Thursday, July 21, 2011

Organized Labor's Best Argument - "The American Worker Is Getting Hosed"

"The American worker is underpaid."

That's it? That's all?

That is all it is going to take to organize a lot of employees if unions can get the message right, if only because there are compelling economics to support it.

The argument they can make, and probably will, was the subject of a Washington Post Opinion piece entitled, "Corporate America's Chokehold on Wages," by Harold Meyerson, executive editor of The American Prospect, a liberal magazine based in Washington. See:

The economics are these - numbers not taken from some liberal think tank but from Michael Cembalest, the chief investment officer of J.P. Morgan Chase. In “Eye on the Market,” a report forwarded to its private banking clients, he concludes that “US labor compensation is now at a 50-year low relative to both company sales and US GDP.”

Specifically, "profit margins (the share of a company’s revenue that goes to profits) of the Standard & Poor’s 500 companies are at their highest levels since the mid-1960s, despite escalated health-care costs, environmental compliance and other regulations about which corporate American often complains."

He studied the rise in profit margins “from peak to peak” — that is, from their high point in 2000, just before the dot-com bust, to their high point in 2007, just before the financial crisis. In those seven years, profit margins rose from just under 11 percent of the S&P 500’s revenue to just over 12 percent. (Today, they’re near 13 percent.)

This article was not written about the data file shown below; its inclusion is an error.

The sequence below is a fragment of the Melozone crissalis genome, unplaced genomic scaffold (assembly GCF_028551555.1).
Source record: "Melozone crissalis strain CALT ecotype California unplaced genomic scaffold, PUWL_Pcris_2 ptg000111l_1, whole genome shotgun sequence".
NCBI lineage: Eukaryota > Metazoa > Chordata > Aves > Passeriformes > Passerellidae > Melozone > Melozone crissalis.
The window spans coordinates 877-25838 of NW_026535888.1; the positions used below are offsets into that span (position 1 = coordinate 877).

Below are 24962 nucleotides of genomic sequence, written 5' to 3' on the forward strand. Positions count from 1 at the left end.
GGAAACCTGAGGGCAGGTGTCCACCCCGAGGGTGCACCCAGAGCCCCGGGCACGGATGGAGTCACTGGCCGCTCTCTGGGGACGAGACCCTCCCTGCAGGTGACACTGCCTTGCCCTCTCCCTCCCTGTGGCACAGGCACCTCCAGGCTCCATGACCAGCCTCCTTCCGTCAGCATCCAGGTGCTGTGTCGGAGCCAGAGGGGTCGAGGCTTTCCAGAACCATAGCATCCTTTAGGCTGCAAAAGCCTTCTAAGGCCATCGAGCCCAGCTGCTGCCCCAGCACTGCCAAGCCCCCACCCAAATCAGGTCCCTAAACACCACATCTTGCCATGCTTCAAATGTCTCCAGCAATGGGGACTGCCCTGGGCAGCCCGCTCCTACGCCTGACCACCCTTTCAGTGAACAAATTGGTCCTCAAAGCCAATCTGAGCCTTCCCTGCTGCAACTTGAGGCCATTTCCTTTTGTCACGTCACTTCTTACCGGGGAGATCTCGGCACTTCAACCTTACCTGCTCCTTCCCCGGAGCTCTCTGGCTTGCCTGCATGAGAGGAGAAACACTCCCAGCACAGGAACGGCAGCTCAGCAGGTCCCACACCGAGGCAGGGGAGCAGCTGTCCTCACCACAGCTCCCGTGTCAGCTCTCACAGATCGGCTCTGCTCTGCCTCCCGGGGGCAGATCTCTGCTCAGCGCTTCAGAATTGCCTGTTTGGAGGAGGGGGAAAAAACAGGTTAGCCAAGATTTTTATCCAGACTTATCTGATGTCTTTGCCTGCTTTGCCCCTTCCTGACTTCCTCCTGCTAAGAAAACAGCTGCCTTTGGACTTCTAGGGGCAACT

Why the increase? “There are a lot of moving parts in the margin equation,” Cembalest writes, but “reductions in wages and benefits explain the majority of the net improvement in margins.” This decline in wages and benefits, Cembalest calculates, is responsible for about 75 percent of the increase in our major corporations’ profit margins.

Or, according to the editorial, "to state this more simply, profits are up because wages are down. That’s not the only reason profits are up — innovation and offshoring factor in as well — but among the reasons, it’s a doozy."

Indeed it is a doozy and as inflation begins to take hold of the American worker at his dinner table, the American employee will reach for help anywhere he can get it.



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